It wasn't long ago that entrepreneurs thought of bankers as no less ominous a figure than big brother--you couldn't trust them, and they certainly weren't out to help you. Frustrated entrepreneurs often saw themselves as just a number in a long line of faceless small businesses that bankers turned away by the hundreds.
But not anymore.
Today, your loan officer not only knows your name, he or she may have even helped you write your business plan. And the relationships between entrepreneurs and bankers can only improve when the newest banks in your town are being started by people just like you: entrepreneurs.
"Over the past few years, we've seen mergers and consolidations, and that [has created] a pocket where service has been diminished," says Ann Grochala, director of bank operations for the Independent Bankers Association of America. "As a result, bankers have found opportunities to create new banks."
One such recent start-up is The Business Bank of Baton Rouge, started by former Louisiana governor Buddy Roemer, Greater Baton Rouge Business Report publisher Rolfe McCollister Jr. and banking veteran Pete Boone. In a unique effort to attract both customers and stockholders, Roemer visited local businesses and rounded up 291 shareholders (none investing more than $250,000) to create a truly local business bank.
"We wanted to be a real community bank and not be perceived as [being] owned by one or two people," says Boone. "We're going to cater to the business community. The people on our loan committees understand the needs of [small] businesses because they've been there."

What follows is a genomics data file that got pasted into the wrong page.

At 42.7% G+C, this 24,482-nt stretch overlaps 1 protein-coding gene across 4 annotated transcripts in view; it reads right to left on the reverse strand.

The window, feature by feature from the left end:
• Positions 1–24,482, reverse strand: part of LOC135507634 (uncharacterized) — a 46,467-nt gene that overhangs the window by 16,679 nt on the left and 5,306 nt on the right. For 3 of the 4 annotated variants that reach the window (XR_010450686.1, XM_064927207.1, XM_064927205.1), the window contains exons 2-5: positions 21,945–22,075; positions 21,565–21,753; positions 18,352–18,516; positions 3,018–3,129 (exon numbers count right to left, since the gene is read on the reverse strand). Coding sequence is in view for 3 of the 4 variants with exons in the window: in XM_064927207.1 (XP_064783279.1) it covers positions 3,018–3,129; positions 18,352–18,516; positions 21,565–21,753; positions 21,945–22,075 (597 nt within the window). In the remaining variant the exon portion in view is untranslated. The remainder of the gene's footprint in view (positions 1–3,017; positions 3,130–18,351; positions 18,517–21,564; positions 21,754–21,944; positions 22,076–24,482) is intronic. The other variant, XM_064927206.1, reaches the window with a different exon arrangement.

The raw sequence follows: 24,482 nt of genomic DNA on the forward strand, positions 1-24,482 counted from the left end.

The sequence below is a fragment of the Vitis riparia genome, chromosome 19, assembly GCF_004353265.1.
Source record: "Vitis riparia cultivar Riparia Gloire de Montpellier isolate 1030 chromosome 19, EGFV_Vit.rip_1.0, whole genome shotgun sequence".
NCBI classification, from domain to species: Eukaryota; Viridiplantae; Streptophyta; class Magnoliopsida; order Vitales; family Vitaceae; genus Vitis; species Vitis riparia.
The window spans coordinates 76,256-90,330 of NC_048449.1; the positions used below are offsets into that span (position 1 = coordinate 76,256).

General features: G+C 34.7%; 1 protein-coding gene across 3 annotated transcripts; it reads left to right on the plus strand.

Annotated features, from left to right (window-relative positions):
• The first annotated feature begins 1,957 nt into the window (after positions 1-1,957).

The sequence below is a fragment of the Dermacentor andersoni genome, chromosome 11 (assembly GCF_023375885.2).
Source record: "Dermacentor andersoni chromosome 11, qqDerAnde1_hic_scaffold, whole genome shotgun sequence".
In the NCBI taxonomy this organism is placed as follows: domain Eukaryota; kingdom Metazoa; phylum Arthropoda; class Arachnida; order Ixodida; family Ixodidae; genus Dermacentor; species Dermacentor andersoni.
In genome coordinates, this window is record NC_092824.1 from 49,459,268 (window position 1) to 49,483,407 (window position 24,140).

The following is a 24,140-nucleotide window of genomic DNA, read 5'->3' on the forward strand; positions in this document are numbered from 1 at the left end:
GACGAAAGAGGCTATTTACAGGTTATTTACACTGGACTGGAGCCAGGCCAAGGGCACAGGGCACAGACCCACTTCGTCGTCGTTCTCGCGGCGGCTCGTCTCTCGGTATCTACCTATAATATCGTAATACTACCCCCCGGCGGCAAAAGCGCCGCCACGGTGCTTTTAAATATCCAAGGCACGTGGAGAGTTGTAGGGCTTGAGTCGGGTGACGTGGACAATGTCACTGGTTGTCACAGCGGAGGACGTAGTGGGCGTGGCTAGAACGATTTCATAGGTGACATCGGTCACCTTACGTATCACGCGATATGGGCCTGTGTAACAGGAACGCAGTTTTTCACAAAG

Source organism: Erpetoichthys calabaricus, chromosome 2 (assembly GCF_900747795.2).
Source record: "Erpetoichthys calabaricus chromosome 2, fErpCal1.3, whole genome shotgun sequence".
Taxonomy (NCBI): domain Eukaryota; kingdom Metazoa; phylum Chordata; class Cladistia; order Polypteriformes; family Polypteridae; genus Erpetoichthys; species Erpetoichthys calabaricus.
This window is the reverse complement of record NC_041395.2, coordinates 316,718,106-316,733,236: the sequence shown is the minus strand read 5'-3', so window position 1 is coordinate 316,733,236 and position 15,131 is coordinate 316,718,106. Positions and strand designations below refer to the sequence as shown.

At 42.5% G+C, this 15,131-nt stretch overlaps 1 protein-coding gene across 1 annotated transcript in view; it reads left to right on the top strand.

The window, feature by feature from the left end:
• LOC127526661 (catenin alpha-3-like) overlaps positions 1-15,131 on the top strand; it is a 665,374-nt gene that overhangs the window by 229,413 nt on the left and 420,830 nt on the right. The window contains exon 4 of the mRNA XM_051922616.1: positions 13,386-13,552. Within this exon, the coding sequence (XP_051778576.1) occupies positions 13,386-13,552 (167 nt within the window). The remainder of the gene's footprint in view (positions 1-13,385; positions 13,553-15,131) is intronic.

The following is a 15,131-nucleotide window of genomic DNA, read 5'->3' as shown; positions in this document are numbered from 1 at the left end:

At Missouri Bank & Trust in Kansas City, Missouri, bank president Grant Burcham and his staff are known for taking the risks and providing the services small businesses rely on. "Our advantage is our ability to know each of our customers [personally]," says Burcham, whose family purchased the bank in 1984. "We loan money to people, not just balance sheets and income statements. We sell ourselves as a value-added bank because we're also a small business and a resource for [business owners]."
We All Scream
Why ask about work experience and references when you can quiz prospective employees about their favorite flavor of ice cream? According to a recent study by the Smell & Taste Treatment and Research Foundation, ice cream preference can reveal clues to an individual's personality. So slip that question into your job application . . . and don't forget to take your new hire out for a celebratory cone.
- Vanilla: colorful, impulsive risk-takers who set high goals and have high expectations of themselves.
- Chocolate: lively, creative, dramatic, charming, enthusiastic people considered the life of the party. Enjoy being the center of attention and may become bored with the usual routine.
- Butter Pecan: orderly, careful, detail-oriented, conscientious, ethical, fiscally conservative perfectionists.
- Banana: easygoing, well-adjusted, generous, honest, empathetic people.
- Strawberries and Cream: shy yet emotionally robust, skeptical, detail-oriented, opinionated, self-critical introverts.
- Chocolate Chip: generous, competitive, accomplished visionaries. Conquerors who are charming in social situations, ambitious, competent and intolerant of defeat.
The Business Bank of Baton Rouge,http://www.bbbr.com
Missouri Bank & Trust, 1044 Main St., Kansas City, MO 64105, (816) 881-8200